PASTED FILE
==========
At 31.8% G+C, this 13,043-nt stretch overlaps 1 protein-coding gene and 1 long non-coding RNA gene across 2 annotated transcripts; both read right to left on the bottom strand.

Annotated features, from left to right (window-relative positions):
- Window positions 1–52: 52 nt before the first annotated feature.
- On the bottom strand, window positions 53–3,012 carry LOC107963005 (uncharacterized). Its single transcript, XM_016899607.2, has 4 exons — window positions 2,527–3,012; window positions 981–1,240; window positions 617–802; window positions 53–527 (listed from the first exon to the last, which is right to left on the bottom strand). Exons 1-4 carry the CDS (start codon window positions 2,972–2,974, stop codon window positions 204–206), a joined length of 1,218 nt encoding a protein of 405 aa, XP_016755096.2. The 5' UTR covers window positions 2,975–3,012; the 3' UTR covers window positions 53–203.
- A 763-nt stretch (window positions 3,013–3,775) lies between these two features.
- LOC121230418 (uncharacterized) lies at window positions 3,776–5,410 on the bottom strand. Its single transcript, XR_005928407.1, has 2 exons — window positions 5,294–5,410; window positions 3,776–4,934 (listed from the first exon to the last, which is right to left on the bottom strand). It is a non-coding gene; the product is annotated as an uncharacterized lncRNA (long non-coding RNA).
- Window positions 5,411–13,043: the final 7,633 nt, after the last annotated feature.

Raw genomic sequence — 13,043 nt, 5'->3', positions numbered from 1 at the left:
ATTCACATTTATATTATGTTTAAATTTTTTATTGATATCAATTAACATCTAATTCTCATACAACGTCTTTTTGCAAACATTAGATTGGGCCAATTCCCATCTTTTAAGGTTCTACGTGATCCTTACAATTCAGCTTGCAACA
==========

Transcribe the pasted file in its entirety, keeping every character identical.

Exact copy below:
At 31.8% G+C, this 13,043-nt stretch overlaps 1 protein-coding gene and 1 long non-coding RNA gene across 2 annotated transcripts; both read right to left on the bottom strand.

Annotated features, from left to right (window-relative positions):
- Window positions 1–52: 52 nt before the first annotated feature.
- On the bottom strand, window positions 53–3,012 carry LOC107963005 (uncharacterized). Its single transcript, XM_016899607.2, has 4 exons — window positions 2,527–3,012; window positions 981–1,240; window positions 617–802; window positions 53–527 (listed from the first exon to the last, which is right to left on the bottom strand). Exons 1-4 carry the CDS (start codon window positions 2,972–2,974, stop codon window positions 204–206), a joined length of 1,218 nt encoding a protein of 405 aa, XP_016755096.2. The 5' UTR covers window positions 2,975–3,012; the 3' UTR covers window positions 53–203.
- A 763-nt stretch (window positions 3,013–3,775) lies between these two features.
- LOC121230418 (uncharacterized) lies at window positions 3,776–5,410 on the bottom strand. Its single transcript, XR_005928407.1, has 2 exons — window positions 5,294–5,410; window positions 3,776–4,934 (listed from the first exon to the last, which is right to left on the bottom strand). It is a non-coding gene; the product is annotated as an uncharacterized lncRNA (long non-coding RNA).
- Window positions 5,411–13,043: the final 7,633 nt, after the last annotated feature.

Raw genomic sequence — 13,043 nt, 5'->3', positions numbered from 1 at the left:
ATTCACATTTATATTATGTTTAAATTTTTTATTGATATCAATTAACATCTAATTCTCATACAACGTCTTTTTGCAAACATTAGATTGGGCCAATTCCCATCTTTTAAGGTTCTACGTGATCCTTACAATTCAGCTTGCAACA